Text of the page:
Recent Examples of kibbutz from the Web
Jewish organizations encouraged orphans to be sent to communal settlements, or kibbutzim, in Palestine.
This alternative trail, intended to entice curious hikers as much as pilgrims, links religiously disparate areas—Muslim and Christian towns such as Nazareth and Cana, the Orthodox Jewish kibbutz of Lavi and the Druse temple at Nabi Shue’ib.
Gali Geberovich, 29, and Alon Sela, 30, met seven years ago on a kibbutz.
Members were given small allowances to buy things outside the kibbutz.
My dad grew up on a kibbutz where oranges grew in sprawling groves, but most of the fruit ended up in crates bound for Europe.
And unlike many of Labour’s previous leaders, who came from the army or out of the left-leaning kibbutz movement, his background is in business.
In pre-state Palestine, Peres was active in the agricultural kibbutz movement before being recruited by Ben-Gurion as a top aide.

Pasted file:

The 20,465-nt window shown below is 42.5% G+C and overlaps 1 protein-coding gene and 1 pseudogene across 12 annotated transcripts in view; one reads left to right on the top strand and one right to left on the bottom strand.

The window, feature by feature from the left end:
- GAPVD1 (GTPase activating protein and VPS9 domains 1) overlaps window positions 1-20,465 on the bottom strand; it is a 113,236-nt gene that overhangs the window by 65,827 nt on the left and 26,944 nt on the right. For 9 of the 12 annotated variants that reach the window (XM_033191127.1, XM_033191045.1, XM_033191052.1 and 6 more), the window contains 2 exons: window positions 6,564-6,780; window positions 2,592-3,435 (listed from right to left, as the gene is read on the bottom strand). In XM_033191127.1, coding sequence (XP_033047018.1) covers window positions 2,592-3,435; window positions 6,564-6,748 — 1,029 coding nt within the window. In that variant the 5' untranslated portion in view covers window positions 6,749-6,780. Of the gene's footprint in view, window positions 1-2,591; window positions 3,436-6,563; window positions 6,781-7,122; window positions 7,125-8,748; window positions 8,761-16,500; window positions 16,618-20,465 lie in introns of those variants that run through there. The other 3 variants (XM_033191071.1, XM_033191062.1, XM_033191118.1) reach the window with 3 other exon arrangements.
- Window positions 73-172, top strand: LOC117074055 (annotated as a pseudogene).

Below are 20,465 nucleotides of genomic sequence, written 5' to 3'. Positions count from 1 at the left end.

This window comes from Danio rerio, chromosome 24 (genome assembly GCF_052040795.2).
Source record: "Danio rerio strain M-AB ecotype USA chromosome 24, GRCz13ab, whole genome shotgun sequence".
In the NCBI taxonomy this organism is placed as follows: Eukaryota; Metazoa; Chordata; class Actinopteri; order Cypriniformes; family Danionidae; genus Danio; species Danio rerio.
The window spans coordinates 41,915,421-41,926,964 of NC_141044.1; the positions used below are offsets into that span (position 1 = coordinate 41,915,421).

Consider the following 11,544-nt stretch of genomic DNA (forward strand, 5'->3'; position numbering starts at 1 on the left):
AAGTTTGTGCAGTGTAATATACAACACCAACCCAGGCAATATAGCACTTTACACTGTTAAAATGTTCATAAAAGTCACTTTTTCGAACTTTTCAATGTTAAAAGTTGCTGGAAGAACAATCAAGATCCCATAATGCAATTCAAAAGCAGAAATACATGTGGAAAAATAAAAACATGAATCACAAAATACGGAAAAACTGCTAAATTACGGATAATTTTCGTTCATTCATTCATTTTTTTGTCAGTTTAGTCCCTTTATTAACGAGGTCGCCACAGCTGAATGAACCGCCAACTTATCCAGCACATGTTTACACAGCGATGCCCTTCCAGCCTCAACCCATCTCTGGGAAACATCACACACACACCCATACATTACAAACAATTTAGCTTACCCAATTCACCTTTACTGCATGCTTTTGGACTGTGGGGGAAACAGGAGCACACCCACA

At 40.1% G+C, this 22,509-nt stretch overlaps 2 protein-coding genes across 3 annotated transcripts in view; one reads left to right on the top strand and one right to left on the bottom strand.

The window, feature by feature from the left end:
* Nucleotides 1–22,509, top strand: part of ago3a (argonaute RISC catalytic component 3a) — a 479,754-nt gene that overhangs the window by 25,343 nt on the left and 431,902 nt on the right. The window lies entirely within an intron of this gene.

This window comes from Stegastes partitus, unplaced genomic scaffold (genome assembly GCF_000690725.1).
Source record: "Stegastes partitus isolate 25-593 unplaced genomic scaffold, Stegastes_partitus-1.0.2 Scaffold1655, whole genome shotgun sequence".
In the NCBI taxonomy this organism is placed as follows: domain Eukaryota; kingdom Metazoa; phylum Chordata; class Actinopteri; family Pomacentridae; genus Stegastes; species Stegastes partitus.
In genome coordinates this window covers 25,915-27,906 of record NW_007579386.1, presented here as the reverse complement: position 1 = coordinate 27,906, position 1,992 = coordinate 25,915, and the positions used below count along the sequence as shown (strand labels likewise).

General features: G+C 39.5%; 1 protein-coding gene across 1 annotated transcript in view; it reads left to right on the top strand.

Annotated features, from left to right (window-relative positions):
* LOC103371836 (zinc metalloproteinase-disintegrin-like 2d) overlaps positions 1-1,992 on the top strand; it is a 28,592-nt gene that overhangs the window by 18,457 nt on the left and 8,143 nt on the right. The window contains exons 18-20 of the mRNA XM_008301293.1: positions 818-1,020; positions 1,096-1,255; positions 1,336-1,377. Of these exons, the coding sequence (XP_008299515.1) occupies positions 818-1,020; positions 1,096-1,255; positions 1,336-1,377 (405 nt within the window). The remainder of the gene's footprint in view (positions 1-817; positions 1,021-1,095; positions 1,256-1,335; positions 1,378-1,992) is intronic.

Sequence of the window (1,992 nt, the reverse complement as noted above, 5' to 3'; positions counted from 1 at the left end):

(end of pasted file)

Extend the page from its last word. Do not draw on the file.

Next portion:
There was a kibbutz that had a lot of citrus fields.
These example sentences are selected automatically from various online news sources to reflect current usage of the word 'kibbutz.' Views expressed in the examples do not represent the opinion of Merriam-Webster or its editors. Send us feedback.
Did You Know?
A kibbutz is a communal settlement in Israel in which all wealth is held in common and profits are reinvested in the settlement. The first kibbutz was founded in 1909; currently there are about 270, with a total population exceeding 120,000. Adults live in private quarters, while children are generally housed and cared for as a group. Meals are prepared and eaten communally. Members have regular meetings to discuss business and to take votes on matters requiring decisions. Jobs may be assigned by rotation, by choice, or by skill.
Origin and Etymology of kibbutz
First Known Use: 1926See Words from the same year
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